Friday, October 8, 2021

What Does Indigenous Mean? - And Why Some States No Longer Celebrate Columbus Day

While I was reviewing videos about Canadian Thanksgiving YouTube displayed a suggested video from CBC Kids News. The video is simply titled The Word Indigenous and it provides an animated explanation of what the word indigenous means when referring to people. The video also does a great job of explaining why the word indigenous is preferrable to other words. The video was created for a Canadian audience so there are some references that students in United States might not understand, but those differences do present another teaching opportunity for those of us in the United States. 

Here in Maine, as in a handful of other states, we no longer have Columbus Day as a state holiday. In its place we have Indigenous Peoples' Day. The Daily Bellringer just released a new video that explains the history of Columbus Day and why some cities and states are now celebrating Indigenous Peoples' Day instead. Watch the video on YouTube and open the description to find a set of discussion questions to ask your students.

Write Outside - Ideas for Writing

Thanks to one of Kevin Hodgson's blog posts, earlier this week I learned about the National Writing Project's Write Out 2021 campaign. This is a two week initiative beginning on Sunday, October 10th. The idea is to inspire writers through outdoor settings, particularly National Parks settings, but I think I any outdoor setting will suffice. 

Write Out 2021 is a combined effort of the National Writing Project and the National Parks Service. The theme of the project, beyond inspiration from the outdoors, is "palettes, storyboards, and cadences." I encourage you to read Kevin's blog post about Write Out to get some ideas about how the theme can be used by student writers.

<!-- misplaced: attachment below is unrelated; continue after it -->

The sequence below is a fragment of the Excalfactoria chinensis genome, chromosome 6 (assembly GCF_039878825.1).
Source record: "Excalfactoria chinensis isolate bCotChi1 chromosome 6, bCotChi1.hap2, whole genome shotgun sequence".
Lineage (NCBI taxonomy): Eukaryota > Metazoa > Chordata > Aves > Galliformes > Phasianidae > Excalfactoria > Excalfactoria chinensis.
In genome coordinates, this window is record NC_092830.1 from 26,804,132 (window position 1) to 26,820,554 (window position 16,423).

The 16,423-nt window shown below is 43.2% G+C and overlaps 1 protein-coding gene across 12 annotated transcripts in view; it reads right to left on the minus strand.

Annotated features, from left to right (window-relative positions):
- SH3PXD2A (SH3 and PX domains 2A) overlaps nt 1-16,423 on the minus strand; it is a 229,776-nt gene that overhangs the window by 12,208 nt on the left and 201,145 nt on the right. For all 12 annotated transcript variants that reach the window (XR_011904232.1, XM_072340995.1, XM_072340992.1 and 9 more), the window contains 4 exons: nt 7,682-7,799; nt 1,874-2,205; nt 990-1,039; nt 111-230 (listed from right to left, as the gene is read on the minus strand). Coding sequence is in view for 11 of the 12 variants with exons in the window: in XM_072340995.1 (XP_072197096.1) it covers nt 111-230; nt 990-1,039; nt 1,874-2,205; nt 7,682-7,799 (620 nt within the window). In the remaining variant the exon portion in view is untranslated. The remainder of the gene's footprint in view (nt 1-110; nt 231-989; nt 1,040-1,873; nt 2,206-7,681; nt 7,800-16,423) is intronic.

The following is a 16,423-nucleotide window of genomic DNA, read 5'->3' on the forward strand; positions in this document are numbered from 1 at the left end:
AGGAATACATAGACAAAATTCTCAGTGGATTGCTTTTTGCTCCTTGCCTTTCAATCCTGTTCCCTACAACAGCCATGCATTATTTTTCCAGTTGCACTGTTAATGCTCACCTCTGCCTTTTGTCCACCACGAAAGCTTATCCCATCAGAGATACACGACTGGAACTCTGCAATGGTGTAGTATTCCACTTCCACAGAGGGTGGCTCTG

If you want your students to participate in Write Out 2021 head to the website and sign-up to receive writing prompts, activities, and events to support work in the classroom.  

Short Lessons on Canadian v. American Thanksgiving

Monday is Thanksgiving Day in Canada. It's about six weeks earlier than it is here in the United States. I've celebrated both versions of Thanksgiving and I can tell you that there are a lot of similarities between the two. There are also some differences between them. The following videos provide a humorous look at the similarities and differences between American Thanksgiving and Canadian Thanksgiving.

Reminder! You should always preview videos before showing them in your classroom. I know many high school teachers who will not have a problem sharing these, but teachers of younger students may want to proceed with caution with the second two videos.

Resources for Connecting Classrooms

Yesterday, during Two Ed Tech Guys Take Questions Rushton and I answered a question about how teachers can find other classroom to connect with for collaborative learning. We came up with three suggestions. Those suggestions are explained below. 

Flipgrid's GridPals is available to any teacher who has a Flipgrid account. Through Gridpals you can find other teachers around the world who are looking to connect their students with yours for video conversations. Here's my short guide to using Flipgrid.

Edublogs has a list of public classroom blogs. Unfortunately, the list hasn't been updated since the end of 2019, but you still might use this list to find examples of how other teachers are using blogging in their classrooms. You can also use this list to find other teachers who are looking for classrooms to connect to their own for written dialogue.

iEARN was Rushton's suggestion for connecting classrooms. I haven't used it, but Rushton has more experience than I do with classroom exchange type of activities so I'd definitely check it out if I was trying to connect my classroom with another. iEARN's getting started guide is available here.

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